September 3, 2011
Many of the members of the Tulane BME Class of 2012 participated in internships across the country during the Summer of 2011. We're featuring four of them.
Kimberly B. Larkin '12, from Mount Airy MD, participated in the Louisiana Biomedical Research Network program at the LSU Health Sciences Center in New Orleans. Her research mentor was Dr. Jason Gardner and she presented her results "Estrogen Upregulates the Expression of Lysyl Oxidase in Rat Cardiac Fibroblasts" in a poster presentation session in Baton Rouge research at the end of July. She's continuing the project as part of her Senior Thesis in Biomedical Engineering.
Nguyen Hoang '12, a New Orleanian, spent the summer at the Texas A&M Biomarker and Imaging REU program coordinated by Dr. Tony Hsieh. He worked under Dr. Nina Robson on a research project regarding the workspace and wrist trajectory of the right arm with elbow failure during a pointing task. The hypothesis was that the workspace of the restricted arm is spherical, with the wrist trajectory located on the spherical surface of the workspace.
Mathew Triscott '12 spent the summer in Boston working at Instrumentation Laboratory, a leading developer of diagnostic instruments for use in critical care. His project was to use a Karl Fischer Coulometric titrator to measure extremely small amounts of water (nanoliters) on small plastic lids with surfaces that were prepared for an immunoassay designed to determine levels of troponin in blood samples. The lids were part of a bigger product that's still in the early stages of development. They are welded onto small cards that can be individually injected with a patient plasma sample and are then inserted into an instrument that uses chromatography to read the signal produced when plasma and conjugate flows over the lids in the card.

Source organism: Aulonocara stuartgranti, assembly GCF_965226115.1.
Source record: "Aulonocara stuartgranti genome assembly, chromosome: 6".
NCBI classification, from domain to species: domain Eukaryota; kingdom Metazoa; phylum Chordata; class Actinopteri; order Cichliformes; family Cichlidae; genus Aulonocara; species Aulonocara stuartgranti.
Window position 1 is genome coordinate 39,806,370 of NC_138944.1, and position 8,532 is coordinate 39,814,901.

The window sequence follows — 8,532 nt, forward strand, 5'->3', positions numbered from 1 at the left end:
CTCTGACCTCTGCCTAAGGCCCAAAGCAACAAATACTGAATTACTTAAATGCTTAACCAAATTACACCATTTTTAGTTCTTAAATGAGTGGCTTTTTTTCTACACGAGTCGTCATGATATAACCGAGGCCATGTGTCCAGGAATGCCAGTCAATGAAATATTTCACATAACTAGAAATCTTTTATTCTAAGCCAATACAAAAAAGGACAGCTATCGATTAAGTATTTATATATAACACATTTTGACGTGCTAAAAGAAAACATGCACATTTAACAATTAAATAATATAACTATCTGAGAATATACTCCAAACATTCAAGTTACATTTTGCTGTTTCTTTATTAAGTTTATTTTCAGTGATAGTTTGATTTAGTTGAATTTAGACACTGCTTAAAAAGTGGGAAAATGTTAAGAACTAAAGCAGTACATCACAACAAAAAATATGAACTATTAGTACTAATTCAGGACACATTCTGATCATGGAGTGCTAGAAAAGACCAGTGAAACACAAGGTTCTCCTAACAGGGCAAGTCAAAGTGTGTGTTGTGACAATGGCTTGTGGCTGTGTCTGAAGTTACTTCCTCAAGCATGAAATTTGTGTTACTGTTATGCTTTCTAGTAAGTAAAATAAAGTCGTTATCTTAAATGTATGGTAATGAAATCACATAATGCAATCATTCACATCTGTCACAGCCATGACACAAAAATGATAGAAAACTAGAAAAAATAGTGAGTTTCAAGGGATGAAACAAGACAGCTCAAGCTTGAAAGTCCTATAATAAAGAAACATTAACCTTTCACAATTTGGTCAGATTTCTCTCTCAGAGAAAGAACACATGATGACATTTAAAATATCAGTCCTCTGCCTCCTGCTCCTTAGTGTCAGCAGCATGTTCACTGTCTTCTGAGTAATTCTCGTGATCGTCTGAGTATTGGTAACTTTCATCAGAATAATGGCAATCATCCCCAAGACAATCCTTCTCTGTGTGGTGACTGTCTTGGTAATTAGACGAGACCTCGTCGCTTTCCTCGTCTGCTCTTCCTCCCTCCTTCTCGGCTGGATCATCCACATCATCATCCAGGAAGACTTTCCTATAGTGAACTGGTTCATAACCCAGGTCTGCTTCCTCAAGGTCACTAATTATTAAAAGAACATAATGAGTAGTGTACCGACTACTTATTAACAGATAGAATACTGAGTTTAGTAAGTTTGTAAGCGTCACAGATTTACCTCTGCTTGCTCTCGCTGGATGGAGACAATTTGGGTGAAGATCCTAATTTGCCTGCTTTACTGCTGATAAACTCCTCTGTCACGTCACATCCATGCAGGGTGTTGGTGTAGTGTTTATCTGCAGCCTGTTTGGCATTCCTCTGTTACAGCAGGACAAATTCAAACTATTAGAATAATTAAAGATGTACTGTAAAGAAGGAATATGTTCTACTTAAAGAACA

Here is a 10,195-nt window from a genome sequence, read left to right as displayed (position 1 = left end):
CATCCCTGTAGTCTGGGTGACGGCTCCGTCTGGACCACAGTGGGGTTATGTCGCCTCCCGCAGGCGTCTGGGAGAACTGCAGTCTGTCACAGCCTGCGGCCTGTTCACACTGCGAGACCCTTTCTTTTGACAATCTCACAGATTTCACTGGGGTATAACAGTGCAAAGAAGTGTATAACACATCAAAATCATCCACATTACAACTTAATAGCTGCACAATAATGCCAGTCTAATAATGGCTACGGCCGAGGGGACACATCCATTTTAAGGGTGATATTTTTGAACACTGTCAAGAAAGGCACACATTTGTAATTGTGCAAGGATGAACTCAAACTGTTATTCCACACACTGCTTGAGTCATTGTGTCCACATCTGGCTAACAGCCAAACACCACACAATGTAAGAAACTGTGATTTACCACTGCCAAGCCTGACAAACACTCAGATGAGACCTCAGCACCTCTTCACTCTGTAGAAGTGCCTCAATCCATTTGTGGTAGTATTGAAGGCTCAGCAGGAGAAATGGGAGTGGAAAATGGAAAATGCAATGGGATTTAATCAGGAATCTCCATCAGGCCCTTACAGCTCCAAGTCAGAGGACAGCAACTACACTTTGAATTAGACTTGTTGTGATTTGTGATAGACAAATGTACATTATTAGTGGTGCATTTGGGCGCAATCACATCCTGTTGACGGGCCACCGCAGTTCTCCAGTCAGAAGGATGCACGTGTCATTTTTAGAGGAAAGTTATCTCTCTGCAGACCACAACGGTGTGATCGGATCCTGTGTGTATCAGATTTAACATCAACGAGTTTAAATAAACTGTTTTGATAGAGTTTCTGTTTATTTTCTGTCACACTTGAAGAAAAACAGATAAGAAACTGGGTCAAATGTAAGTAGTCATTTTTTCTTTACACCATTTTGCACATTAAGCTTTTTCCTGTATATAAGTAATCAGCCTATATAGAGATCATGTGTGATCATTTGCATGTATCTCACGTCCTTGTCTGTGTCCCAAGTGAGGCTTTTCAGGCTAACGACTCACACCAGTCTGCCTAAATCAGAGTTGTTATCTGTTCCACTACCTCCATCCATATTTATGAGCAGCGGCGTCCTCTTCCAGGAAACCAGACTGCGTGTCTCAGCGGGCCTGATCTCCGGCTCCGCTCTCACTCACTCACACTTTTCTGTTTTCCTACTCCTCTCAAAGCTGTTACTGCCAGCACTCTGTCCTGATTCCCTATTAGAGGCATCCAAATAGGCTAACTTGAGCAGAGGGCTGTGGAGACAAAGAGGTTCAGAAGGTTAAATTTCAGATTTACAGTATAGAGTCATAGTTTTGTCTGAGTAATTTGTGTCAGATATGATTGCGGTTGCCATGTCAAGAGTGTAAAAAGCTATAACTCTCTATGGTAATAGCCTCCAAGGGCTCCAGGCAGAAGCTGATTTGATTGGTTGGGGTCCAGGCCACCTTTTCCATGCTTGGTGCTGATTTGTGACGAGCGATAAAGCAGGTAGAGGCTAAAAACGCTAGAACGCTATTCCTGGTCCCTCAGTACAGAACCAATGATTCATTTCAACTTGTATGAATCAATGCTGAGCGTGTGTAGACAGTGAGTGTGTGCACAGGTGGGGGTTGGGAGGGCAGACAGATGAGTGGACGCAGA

Clarice M. Balconi-Lamica '12, from Spicewood TX, worked at the National Aeronautics and Space Administration's Langley Research Center in Hampton, Virginia. She interned with Dr. Alan Pope, a specialist in psycho-physiological research. In addition to designing and testing a prototype instrument for the calibration of a modified Nintendo Wiimote, she was trained to collect and interpret data from human subjects. The subjects were mentally engaged in training their autonomic nervous systems through a novel neuro-biofeedback mechanism. She says, "Before arriving at NASA Langley, I intended to achieve simultaneously a medical degree and doctorate in biomedical engineering. I was undecided about pursuing a master's degree, but my experiences this summer helped me realize my fascination with research and solidified my desire to attend graduate school, possibly in concert with the Graduate Student Research Program."
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